Not everyone suffered under Thatcher's government. Her focus was to inject momentum and strength into the economy with initiatives such as the ability of tenants to buy their council house (Britain's version of communal public housing), and for anyone to be allowed to purchase shares in the main utility companies as part of a massive privatization program; all pursued with a firm belief in giving all men and women greater choices in where to put their money and a pride in their future.
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National pride was at the center of a pivotal moment in Thatcher's leadership. Following the invasion of the Falkland Islands by Argentina in 1982, and with diplomatic channels exhausted, the prime minister took the momentous decision to create and deploy a task force of thousands to sail down to the South Atlantic to retake the British Overseas Territory. It was a move that galvanised a nation, united in a patriotic fervor and single belief that Britain was still a major player to be reckoned with on the world stage. With the Argentinian army forced to surrender, a hero's welcome awaited the returning task force and Thatcher referred to the "Falklands spirit" for many years afterwards, The Guardian reported. But it came at a price: over 250 British dead that were mourned by a nation. There was criticism from some quarters, but the majority voice was one of support, and for a while she was able to ride the crest of the wave.
As a player on the international stage she became a force to be reckoned with. Her role in aiding the peace process of Northern Ireland by signing the Anglo-Irish Agreement is in direct contrast to her personal attacks on the Republican hunger strikers. Her relations with U.S. President Ronald Reagan gave her the platform from which she could project the image of Britain as a global influence to be taken seriously and listened to, even if this meant a lack of popularity at home. The American cruise missiles based at Greenham Common, the use of British Royal Air Force bases for U.S. aircraft to bomb Libya; all this played into the hands of those accusing Thatcher of being a puppet of the United States.
But Thatcher did not view herself so blinkered in this way, and as part of her global char, strategy, was even willing to engage with those at the complete opposite end of the political spectrum; she was the first British Prime Minister to visit the People's Republic of China, and she formed closer ties with the reformist policies of Mikhail Gorbachev as he guided the Soviet Union out of the Cold War.
But the glittering glamour of foreign policy was to be overshadowed by a grim harsh reality for many living under Thatcher's domestic agenda. The introduction of the Community Charge, or "Poll Tax" as it became known, became synonymous with Thatcherism at its most brutal, with taxation of property moving to taxation of individuals thereby dividing the nation along lines of the have and have-nots, which for many was the same as class. Protests were country-wide and many of the bigger cities saw violence and riots, The Independent reported.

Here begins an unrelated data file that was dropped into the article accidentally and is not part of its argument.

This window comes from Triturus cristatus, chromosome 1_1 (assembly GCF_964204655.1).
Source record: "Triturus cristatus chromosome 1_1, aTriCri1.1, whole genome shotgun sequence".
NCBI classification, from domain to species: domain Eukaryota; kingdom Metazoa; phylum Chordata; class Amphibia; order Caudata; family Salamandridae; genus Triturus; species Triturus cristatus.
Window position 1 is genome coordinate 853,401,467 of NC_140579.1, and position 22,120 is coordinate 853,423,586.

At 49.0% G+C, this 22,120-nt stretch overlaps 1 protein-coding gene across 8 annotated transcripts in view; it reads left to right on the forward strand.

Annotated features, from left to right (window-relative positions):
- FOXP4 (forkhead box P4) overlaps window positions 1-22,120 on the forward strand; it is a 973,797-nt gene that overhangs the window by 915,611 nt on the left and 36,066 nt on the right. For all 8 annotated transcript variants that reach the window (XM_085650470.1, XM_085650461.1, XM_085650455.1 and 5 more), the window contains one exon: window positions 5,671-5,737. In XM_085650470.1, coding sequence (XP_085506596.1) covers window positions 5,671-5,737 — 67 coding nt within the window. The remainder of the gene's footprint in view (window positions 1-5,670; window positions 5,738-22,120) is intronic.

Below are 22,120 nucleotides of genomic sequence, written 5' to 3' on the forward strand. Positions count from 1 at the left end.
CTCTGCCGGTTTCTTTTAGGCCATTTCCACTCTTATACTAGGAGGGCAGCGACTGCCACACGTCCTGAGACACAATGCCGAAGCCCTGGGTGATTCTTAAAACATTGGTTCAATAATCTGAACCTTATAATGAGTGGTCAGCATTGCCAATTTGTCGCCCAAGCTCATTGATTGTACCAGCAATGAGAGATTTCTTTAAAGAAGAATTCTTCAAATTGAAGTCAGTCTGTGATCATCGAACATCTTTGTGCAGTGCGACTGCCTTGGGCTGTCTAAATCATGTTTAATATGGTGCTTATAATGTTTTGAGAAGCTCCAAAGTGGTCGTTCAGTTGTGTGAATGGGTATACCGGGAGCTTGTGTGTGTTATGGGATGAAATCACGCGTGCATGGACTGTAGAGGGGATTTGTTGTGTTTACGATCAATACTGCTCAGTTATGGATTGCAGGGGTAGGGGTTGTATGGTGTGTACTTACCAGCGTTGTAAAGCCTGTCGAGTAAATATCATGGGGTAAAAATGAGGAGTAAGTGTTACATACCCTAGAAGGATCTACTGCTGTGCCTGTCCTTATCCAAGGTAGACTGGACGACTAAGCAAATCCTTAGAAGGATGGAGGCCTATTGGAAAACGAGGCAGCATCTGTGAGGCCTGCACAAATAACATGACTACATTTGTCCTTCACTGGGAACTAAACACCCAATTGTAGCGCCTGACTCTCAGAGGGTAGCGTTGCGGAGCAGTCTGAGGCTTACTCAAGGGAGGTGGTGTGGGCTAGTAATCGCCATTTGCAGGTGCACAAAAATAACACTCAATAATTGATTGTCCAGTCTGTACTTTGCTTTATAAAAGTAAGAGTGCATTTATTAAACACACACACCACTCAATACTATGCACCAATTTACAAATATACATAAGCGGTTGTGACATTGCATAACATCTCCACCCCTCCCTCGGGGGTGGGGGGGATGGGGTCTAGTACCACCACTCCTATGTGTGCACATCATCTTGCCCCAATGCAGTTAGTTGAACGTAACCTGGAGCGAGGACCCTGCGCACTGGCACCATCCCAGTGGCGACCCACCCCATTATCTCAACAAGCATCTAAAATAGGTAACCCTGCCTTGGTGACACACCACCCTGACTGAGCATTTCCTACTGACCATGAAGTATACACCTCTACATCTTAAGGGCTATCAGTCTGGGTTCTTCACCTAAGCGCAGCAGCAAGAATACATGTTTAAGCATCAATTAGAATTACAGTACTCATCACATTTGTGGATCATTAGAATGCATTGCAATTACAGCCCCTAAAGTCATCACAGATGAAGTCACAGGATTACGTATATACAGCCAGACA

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Having seen a previous traditional, conservative government brought to its knees by union strike action, Thatcher was determined to prevent it from happening again. But when she clashed with the unions in 1984 over the closure of unprofitable coal pits, it was a confrontation of epic proportions, and one she intended to win.
Arthur Scargill, President of the National Union of Mineworkers refused to hold a strike vote, which meant the strike was deemed unlawful. Whole communities suffered as the industrial action dragged on, according to Martin Adeney and John Loyd's book "The Miners' Strike, 1984-1985" (Taylor and Francis, 1988). Images of violent clashes between strikers and police were beamed around the world. Thatcher stood firm, and was living up to her "Iron Lady" reputation, but many saw her as cold and heartless, uncaring for the damage she was causing to honest hardworking families. After a year, the unions were forced to back down, opening up a new era in industrial relations and leaving the unions a shadow of their former selves.
The era of Thatcher was an era of change. In response to political and social turmoil of the 1970s the world of the 1980s and beyond became a very different place, but at what cost? For her it was no pain, no gain. For others, it was a brutal dissection of society. She enabled huge numbers of people to own their own homes and to benefit from shared ownership, but she stripped entire communities of their livelihood and left many feeling targeted and victimised by unfair taxation.
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It cannot be denied that she broke the mould when she came to power, only to be criticised by some for not governing more like a woman and by others for not being more like a man. Her resolve, focus and self belief cannot be questioned nor her ability to ignite passions on all sides. As a world figure she became a colossus, but by her third term in office the cracks were beginning to show and former loyalties turning against her until, eventually, she perhaps stayed just a little too long and went out on a whimper rather than a bang. While her advocacy of laissez-faire economics and individual self-determination lives on as the right-wing philosophy we call Thatcherism, her real legacy is in how she transformed Britain — even if we're still debating if it was for better or worse.
- Find archived transcripts of Thatcher's speeches and more information about the prime minister, from the Margaret Thatcher Foundation.
- Read more about Thatcher's time in office, according to the British government
- Here's another biography of Thatcher, published by Churchill College.
This article was adapted from a previous version published in All About History magazine, a Future Ltd. publication. To learn more about some of history's most incredible stories, subscribe to All About History magazine.